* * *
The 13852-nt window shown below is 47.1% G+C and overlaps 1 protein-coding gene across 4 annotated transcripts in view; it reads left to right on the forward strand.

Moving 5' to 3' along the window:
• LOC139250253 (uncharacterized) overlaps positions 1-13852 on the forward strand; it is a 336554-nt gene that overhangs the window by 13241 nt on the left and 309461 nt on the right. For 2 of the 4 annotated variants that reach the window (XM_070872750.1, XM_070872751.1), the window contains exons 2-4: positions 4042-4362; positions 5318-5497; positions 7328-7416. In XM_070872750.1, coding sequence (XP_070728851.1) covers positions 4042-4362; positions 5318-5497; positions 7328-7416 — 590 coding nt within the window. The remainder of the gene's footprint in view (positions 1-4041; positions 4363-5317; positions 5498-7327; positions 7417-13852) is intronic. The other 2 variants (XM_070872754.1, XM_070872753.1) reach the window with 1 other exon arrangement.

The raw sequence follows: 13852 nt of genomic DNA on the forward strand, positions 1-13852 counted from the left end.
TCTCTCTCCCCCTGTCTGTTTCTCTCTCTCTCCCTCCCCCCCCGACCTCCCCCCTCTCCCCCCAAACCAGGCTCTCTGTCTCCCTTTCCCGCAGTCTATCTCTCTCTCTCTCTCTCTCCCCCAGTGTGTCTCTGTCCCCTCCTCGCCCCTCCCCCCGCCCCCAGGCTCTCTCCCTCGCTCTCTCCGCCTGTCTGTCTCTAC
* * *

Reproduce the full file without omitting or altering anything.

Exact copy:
The 13852-nt window shown below is 47.1% G+C and overlaps 1 protein-coding gene across 4 annotated transcripts in view; it reads left to right on the forward strand.

Moving 5' to 3' along the window:
• LOC139250253 (uncharacterized) overlaps positions 1-13852 on the forward strand; it is a 336554-nt gene that overhangs the window by 13241 nt on the left and 309461 nt on the right. For 2 of the 4 annotated variants that reach the window (XM_070872750.1, XM_070872751.1), the window contains exons 2-4: positions 4042-4362; positions 5318-5497; positions 7328-7416. In XM_070872750.1, coding sequence (XP_070728851.1) covers positions 4042-4362; positions 5318-5497; positions 7328-7416 — 590 coding nt within the window. The remainder of the gene's footprint in view (positions 1-4041; positions 4363-5317; positions 5498-7327; positions 7417-13852) is intronic. The other 2 variants (XM_070872754.1, XM_070872753.1) reach the window with 1 other exon arrangement.

The raw sequence follows: 13852 nt of genomic DNA on the forward strand, positions 1-13852 counted from the left end.
TCTCTCTCCCCCTGTCTGTTTCTCTCTCTCTCCCTCCCCCCCCGACCTCCCCCCTCTCCCCCCAAACCAGGCTCTCTGTCTCCCTTTCCCGCAGTCTATCTCTCTCTCTCTCTCTCTCCCCCAGTGTGTCTCTGTCCCCTCCTCGCCCCTCCCCCCGCCCCCAGGCTCTCTCCCTCGCTCTCTCCGCCTGTCTGTCTCTAC